The Special Committee’s hearings take place Wednesday, July 24 at 9 a.m. in the St. Louis County Council Chambers, and Thursday, August 1 at 1 a.m. at the Robert J. Mohart Multi-Purpose Center in Kansas City.

House votes to require monthly reporting on settlements in cases against Missouri

The House has voted to increase transparency when lawsuits against state agencies are settled.  The legislation was prompted by the revelation that millions of tax dollars were paid out over several years in settling harassment and discrimination cases against the Department of Corrections.

Representative Paul Fitzwater (R-Potosi) carried HCB 7 on the House Floor.  (photo; Tim Bommel, Missouri House Communications)
Representative Paul Fitzwater (R-Potosi) carried HCB 7 on the House Floor. (photo; Tim Bommel, Missouri House Communications)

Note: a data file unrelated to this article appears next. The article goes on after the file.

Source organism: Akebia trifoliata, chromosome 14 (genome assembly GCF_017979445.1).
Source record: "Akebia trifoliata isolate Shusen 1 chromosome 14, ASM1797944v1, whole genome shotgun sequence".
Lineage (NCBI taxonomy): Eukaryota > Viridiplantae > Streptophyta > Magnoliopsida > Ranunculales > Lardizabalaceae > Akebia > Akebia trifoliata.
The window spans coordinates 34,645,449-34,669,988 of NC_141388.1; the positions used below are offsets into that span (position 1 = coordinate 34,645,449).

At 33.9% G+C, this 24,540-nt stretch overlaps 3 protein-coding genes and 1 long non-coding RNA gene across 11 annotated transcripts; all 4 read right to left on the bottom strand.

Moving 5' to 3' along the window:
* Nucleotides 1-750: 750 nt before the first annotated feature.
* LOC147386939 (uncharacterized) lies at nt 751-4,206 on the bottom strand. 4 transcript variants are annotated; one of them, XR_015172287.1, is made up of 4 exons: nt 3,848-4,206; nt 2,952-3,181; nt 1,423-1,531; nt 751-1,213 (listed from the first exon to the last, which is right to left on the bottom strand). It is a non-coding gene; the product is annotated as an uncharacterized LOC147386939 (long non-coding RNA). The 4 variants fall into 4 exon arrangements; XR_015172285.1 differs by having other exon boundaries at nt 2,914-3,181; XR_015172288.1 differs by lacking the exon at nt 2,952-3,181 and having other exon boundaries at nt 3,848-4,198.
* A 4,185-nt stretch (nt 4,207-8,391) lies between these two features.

House Committee Bill 7 would require the attorney general to report every month to the legislature and others about how the state’s legal expense fund – the fund from which money for settlements is taken – has been used.

Those cases against Corrections came to light late last year when an article on detailed several of them, and outlined how employees who complained about being harassed or discriminated against were victims of retaliation by fellow Corrections staff members.

House members said after the article came out that they were unaware of the settlements because those have been paid out of a line in the budget that has no spending limit on it.  That meant departments never had to come to the legislature and justify how much their settlement agreements were costing the state.

St. Charles Republican Kathie Conway, who chairs the appropriations committee that oversees Corrections, said this bill is needed.

“This is something that needs to be in statute so that the legislature is not caught unaware of all the goings on in different departments,” said Conway.